NASA Really Wants to Slam a Spacecraft Into an Asteroid

While Dimorphos resembles many other near-Earth asteroids, the DART team chose it as a target because it’s the junior member of an asteroid binary. It’s called a “moonlet,” and it orbits Didymos, its larger partner, like clockwork every 11 hours and 55 minutes. DART will hit Dimorphos at an angle of about 17 degrees with respect to its orbit, and scientists plan to measure how much its orbit consequently gets shifted. In other words, they can easily compare its motion with that of another nearby body. If they had chosen to strike a solitary asteroid, the minuscule deflection to its orbit wouldn’t be evident for years, until it made a close pass by the Earth. But thanks to the proximity of its partner, any alterations to the orbit of Dimorphos can be determined within days.

“It’s really a smart and clever way, and it’s cost effective. And it’s also safe: You’re nudging this moon a little close to the asteroid it already orbits,” Chabot says. She and her team expect DART to shorten the asteroid’s orbit by five to 15 minutes, so that it might only take 11 hours and 45 minutes to go around Didymos. NASA will consider a deflection of 73 seconds or more to be a successful mission. 

The asteroid pair will be close enough for precise measurements with telescopes on Earth until March 2023. After that, they will travel farther away, as part of their path around the sun extends beyond the orbit of Mars. While the asteroids look like a single point of light from this distance, scientists will be able to measure how frequently the brightness of the reflected sunlight that bounces off Didymos dims—a proxy for the duration of Dimorphos’ orbit.

These asteroids, like many others and some meteors—space rocks that enter Earth’s atmosphere—aren’t dense and solid like billiard balls. They might be chunks of rock, gravel, and ice loosely held together in an arrangement called a “rubble pile,” with a stony composition similar to the asteroids Ryugu and Eros, and to the meteor that burst over Chelyabinsk, Russia, in 2013. In fact, the Dimorphos moonlet may have formed simply by spinning off the side of Didymos. If Dimorphos is rubbly, DART’s impact could make a crater, rather than flinging debris and significantly nudging the asteroid. But that uncertainty is one of the reasons for performing the mission.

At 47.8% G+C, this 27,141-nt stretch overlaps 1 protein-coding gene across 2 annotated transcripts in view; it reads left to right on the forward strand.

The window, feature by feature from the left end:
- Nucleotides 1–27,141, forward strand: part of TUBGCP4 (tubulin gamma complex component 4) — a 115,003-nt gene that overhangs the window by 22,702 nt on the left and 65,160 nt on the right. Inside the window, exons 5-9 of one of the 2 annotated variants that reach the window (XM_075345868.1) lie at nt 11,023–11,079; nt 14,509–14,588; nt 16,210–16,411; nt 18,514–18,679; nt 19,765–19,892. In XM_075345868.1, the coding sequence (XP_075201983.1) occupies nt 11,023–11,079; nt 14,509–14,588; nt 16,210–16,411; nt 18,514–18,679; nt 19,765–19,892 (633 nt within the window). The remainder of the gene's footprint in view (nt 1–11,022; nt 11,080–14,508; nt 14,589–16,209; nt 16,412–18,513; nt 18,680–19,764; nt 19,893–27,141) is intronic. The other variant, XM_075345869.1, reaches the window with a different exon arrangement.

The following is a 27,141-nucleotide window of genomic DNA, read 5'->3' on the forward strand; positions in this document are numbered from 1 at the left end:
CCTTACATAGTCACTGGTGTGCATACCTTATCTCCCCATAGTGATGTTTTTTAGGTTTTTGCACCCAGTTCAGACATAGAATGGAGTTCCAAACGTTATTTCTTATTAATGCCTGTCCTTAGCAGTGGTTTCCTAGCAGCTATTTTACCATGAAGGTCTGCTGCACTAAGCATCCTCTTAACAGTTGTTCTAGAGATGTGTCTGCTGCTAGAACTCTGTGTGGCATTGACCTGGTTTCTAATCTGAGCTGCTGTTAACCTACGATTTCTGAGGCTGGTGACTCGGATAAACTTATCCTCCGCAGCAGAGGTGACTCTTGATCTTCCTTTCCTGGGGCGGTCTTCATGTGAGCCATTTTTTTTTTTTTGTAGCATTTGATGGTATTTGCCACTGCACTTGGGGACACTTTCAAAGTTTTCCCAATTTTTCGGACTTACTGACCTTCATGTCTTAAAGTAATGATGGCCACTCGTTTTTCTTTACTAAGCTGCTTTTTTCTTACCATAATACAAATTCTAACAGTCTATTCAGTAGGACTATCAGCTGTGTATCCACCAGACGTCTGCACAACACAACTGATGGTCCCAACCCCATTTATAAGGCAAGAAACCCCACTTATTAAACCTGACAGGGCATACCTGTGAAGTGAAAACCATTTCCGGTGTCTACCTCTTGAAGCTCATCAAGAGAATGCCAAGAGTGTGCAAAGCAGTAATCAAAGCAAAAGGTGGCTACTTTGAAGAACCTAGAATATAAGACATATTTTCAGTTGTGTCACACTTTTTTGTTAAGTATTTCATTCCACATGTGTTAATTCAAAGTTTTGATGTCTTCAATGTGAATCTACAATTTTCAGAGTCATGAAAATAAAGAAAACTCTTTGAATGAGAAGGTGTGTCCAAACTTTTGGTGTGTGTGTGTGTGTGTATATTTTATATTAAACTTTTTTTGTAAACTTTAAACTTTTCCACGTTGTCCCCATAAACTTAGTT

For a more detailed inspection of the crash scene, the European Space Agency’s Hera mission comes next. The spacecraft is scheduled to launch in 2024. When it reaches the asteroidal duo in 2026, its optical camera, lidar tool, infrared scanner, and two CubeSat sidekicks will make detailed maps of Dimorphos’s surface and structure.

If a hazardous asteroid is ever actually bearing toward Earth, slamming a spacecraft—or a “kinetic impactor”—into it is just one tool at humanity’s disposal. NASA, ESA, and other space agencies have also been exploring other approaches, like positioning a spacecraft close by as a “gravity tractor” to pull it onto a different course, or detonating a nuclear explosion nearby to force it away. (Nuking the asteroid itself risks failure, since that could turn it into many rocks without changing their path by very much.) “The kinetic impactor is by far the most mature of these techniques,” said Lori Glaze, the director of NASA’s Planetary Science Division, at a media briefing on Sunday.

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